Star Wars Battlefront II Review
When Star Wars Battlefront II is at its best, it displays some of the most polished and satisfying gameplay and visuals I’ve seen all year. Unfortunately, its highest moments are vastly overshadowed by the obtuse lows it presents, and a disappointing story campaign leaves the game lacking.
Battlefront II delivers on sucking you into a beautiful recreation of landmark environments throughout the generations of the Star Wars universe. From the visual architecture of iconic buildings, to the small details of every individual character and weapon, Battlefront II consistently provides a visual treat. Blaster sounds and lightsaber whirs only add to this experience, as your satisfying weapons bring fun gameplay to the visual and audio spectacle.
Unlike 2015’s Star Wars Battlefront, the sequel features a single player campaign. Utilizing the beautiful aesthetic the game effortlessly recreates from the film series, Battlefront II looks to tell a new story, something that has been absent in Star Wars video games for years. Set in between the events of Return of the Jedi and The Force Awakens, you follow the story of Iden Versio, a high ranking Storm Trooper on the side of the Empire. It is not too often we see the enemy’s side of the conflict, leaving me to wonder if the concept will live up to it’s potential.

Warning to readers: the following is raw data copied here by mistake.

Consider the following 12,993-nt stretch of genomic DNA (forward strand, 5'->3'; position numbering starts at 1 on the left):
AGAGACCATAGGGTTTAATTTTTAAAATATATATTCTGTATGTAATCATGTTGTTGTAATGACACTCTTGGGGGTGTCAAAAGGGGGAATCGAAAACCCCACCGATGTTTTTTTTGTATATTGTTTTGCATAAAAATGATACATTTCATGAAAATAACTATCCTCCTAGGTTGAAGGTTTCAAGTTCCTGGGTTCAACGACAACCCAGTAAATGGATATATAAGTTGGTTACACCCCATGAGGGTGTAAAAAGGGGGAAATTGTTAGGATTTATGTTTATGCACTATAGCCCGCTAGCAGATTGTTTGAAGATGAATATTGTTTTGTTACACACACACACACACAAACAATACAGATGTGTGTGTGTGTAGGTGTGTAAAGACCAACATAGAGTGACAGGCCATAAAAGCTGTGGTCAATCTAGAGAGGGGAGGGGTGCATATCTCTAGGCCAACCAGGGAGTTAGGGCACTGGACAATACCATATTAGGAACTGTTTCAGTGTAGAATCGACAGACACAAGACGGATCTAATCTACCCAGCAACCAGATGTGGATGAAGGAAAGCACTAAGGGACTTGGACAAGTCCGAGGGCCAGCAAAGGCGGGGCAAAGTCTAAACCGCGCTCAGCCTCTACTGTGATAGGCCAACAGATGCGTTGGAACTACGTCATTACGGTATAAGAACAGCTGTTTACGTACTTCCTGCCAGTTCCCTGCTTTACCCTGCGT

Unfortunately, while this is an interesting premise going in, the story doesn’t dig deeper than the surface level concept it proposes. The story introduces interesting characters, but does not give any individual character enough time to flesh out their motivations or why you should care about them. This, alongside a poorly paced and disjointed story, makes the campaign feel rough as an overall package. It has some memorable and incredibly fun moments, but the jarring jumps between perspectives the campaign puts you through leaves you dissatisfied, similar to a buffet. Yes it’s good to have a large variety of food to eat, but you never feel like you appreciate any individual food.
The campaign may be the new flashy feature in Battlefront II, but it’s only a part of the overall package. Included is an Arcade Mode, allowing you to compete in challenges to rack-up high scores, as well as earn some currency to use for unlocking abilities and characters for the game’s multiplayer. These arcade challenges are fun at first, but lose their appeal over time when you realize you are doing the same thing repeatedly throughout multiple challenges. Add a 5 challenge cap to your ability to earn in-game credits, and Arcade Mode loses its appeal pretty quickly.
The game’s big focus is on multiplayer, and this is where we see things start to fall apart. Despite how fun it is to run around as a Storm Trooper or Battle Droid, the game has a hard time incentivizing you to make progress. Battlefront II’s biggest flaw comes in the form of its progression system, as it is one of the worst and unintuitive systems I have ever seen in a multiplayer game.